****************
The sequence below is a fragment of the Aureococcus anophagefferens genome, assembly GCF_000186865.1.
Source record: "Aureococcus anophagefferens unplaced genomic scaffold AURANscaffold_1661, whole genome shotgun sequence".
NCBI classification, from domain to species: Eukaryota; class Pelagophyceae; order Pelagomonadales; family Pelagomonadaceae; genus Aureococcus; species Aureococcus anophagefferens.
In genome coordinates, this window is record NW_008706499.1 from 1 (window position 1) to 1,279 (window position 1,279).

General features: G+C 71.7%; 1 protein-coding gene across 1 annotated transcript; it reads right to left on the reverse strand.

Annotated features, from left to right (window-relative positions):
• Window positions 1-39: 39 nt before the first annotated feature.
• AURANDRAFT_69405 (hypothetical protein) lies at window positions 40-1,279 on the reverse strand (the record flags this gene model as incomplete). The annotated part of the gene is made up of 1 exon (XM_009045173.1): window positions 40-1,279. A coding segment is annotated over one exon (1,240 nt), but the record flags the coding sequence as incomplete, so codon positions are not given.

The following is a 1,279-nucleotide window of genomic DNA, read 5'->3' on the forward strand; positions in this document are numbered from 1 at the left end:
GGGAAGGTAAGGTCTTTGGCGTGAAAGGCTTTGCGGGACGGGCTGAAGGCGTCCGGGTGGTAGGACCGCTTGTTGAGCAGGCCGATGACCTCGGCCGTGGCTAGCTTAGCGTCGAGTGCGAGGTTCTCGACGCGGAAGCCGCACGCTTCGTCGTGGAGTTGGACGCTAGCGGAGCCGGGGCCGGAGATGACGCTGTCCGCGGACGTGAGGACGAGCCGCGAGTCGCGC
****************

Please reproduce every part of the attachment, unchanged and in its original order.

The sequence below is a fragment of the Aureococcus anophagefferens genome, assembly GCF_000186865.1.
Source record: "Aureococcus anophagefferens unplaced genomic scaffold AURANscaffold_1661, whole genome shotgun sequence".
NCBI classification, from domain to species: Eukaryota; class Pelagophyceae; order Pelagomonadales; family Pelagomonadaceae; genus Aureococcus; species Aureococcus anophagefferens.
In genome coordinates, this window is record NW_008706499.1 from 1 (window position 1) to 1,279 (window position 1,279).

General features: G+C 71.7%; 1 protein-coding gene across 1 annotated transcript; it reads right to left on the reverse strand.

Annotated features, from left to right (window-relative positions):
• Window positions 1-39: 39 nt before the first annotated feature.
• AURANDRAFT_69405 (hypothetical protein) lies at window positions 40-1,279 on the reverse strand (the record flags this gene model as incomplete). The annotated part of the gene is made up of 1 exon (XM_009045173.1): window positions 40-1,279. A coding segment is annotated over one exon (1,240 nt), but the record flags the coding sequence as incomplete, so codon positions are not given.

The following is a 1,279-nucleotide window of genomic DNA, read 5'->3' on the forward strand; positions in this document are numbered from 1 at the left end:
GGGAAGGTAAGGTCTTTGGCGTGAAAGGCTTTGCGGGACGGGCTGAAGGCGTCCGGGTGGTAGGACCGCTTGTTGAGCAGGCCGATGACCTCGGCCGTGGCTAGCTTAGCGTCGAGTGCGAGGTTCTCGACGCGGAAGCCGCACGCTTCGTCGTGGAGTTGGACGCTAGCGGAGCCGGGGCCGGAGATGACGCTGTCCGCGGACGTGAGGACGAGCCGCGAGTCGCGC